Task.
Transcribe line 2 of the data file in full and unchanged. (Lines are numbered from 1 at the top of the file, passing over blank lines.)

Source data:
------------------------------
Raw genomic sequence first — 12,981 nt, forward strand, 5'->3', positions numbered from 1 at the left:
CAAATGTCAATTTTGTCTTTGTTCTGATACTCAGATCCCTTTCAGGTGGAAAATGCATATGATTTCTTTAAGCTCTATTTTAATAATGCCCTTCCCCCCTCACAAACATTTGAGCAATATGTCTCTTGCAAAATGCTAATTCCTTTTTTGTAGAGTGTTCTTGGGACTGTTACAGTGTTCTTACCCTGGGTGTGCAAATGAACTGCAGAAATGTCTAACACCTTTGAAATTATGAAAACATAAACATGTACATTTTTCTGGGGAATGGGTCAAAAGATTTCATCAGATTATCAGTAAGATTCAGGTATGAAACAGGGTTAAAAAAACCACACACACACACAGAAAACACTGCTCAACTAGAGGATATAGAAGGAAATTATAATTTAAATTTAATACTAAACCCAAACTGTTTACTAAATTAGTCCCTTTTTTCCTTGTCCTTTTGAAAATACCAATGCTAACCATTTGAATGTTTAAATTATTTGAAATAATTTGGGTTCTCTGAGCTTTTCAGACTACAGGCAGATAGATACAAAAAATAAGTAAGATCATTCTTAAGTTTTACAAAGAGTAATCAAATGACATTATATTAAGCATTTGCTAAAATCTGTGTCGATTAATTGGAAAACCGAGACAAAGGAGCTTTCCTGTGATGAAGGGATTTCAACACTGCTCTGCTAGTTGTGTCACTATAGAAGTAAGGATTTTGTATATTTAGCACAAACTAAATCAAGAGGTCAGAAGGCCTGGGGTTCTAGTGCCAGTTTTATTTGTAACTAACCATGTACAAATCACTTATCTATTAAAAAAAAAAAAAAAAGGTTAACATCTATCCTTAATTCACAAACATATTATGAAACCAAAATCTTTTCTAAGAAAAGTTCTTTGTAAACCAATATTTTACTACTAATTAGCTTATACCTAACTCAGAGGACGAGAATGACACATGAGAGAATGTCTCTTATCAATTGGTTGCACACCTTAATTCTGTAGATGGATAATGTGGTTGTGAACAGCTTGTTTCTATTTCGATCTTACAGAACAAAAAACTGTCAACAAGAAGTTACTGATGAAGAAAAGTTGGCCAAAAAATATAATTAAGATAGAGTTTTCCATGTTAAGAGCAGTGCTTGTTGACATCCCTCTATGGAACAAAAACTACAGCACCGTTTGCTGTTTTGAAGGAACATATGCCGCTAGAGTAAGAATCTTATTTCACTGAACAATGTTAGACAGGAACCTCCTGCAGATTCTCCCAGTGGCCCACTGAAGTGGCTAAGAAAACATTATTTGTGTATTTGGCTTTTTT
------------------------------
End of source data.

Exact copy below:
CAAATGTCAATTTTGTCTTTGTTCTGATACTCAGATCCCTTTCAGGTGGAAAATGCATATGATTTCTTTAAGCTCTATTTTAATAATGCCCTTCCCCCCTCACAAACATTTGAGCAATATGTCTCTTGCAAAATGCTAATTCCTTTTTTGTAGAGTGTTCTTGGGACTGTTACAGTGTTCTTACCCTGGGTGTGCAAATGAACTGCAGAAATGTCTAACACCTTTGAAATTATGAAAACATAAACATGTACATTTTTCTGGGGAATGGGTCAAAAGATTTCATCAGATTATCAGTAAGATTCAGGTATGAAACAGGGTTAAAAAAACCACACACACACACAGAAAACACTGCTCAACTAGAGGATATAGAAGGAAATTATAATTTAAATTTAATACTAAACCCAAACTGTTTACTAAATTAGTCCCTTTTTTCCTTGTCCTTTTGAAAATACCAATGCTAACCATTTGAATGTTTAAATTATTTGAAATAATTTGGGTTCTCTGAGCTTTTCAGACTACAGGCAGATAGATACAAAAAATAAGTAAGATCATTCTTAAGTTTTACAAAGAGTAATCAAATGACATTATATTAAGCATTTGCTAAAATCTGTGTCGATTAATTGGAAAACCGAGACAAAGGAGCTTTCCTGTGATGAAGGGATTTCAACACTGCTCTGCTAGTTGTGTCACTATAGAAGTAAGGATTTTGTATATTTAGCACAAACTAAATCAAGAGGTCAGAAGGCCTGGGGTTCTAGTGCCAGTTTTATTTGTAACTAACCATGTACAAATCACTTATCTATTAAAAAAAAAAAAAAAAGGTTAACATCTATCCTTAATTCACAAACATATTATGAAACCAAAATCTTTTCTAAGAAAAGTTCTTTGTAAACCAATATTTTACTACTAATTAGCTTATACCTAACTCAGAGGACGAGAATGACACATGAGAGAATGTCTCTTATCAATTGGTTGCACACCTTAATTCTGTAGATGGATAATGTGGTTGTGAACAGCTTGTTTCTATTTCGATCTTACAGAACAAAAAACTGTCAACAAGAAGTTACTGATGAAGAAAAGTTGGCCAAAAAATATAATTAAGATAGAGTTTTCCATGTTAAGAGCAGTGCTTGTTGACATCCCTCTATGGAACAAAAACTACAGCACCGTTTGCTGTTTTGAAGGAACATATGCCGCTAGAGTAAGAATCTTATTTCACTGAACAATGTTAGACAGGAACCTCCTGCAGATTCTCCCAGTGGCCCACTGAAGTGGCTAAGAAAACATTATTTGTGTATTTGGCTTTTTT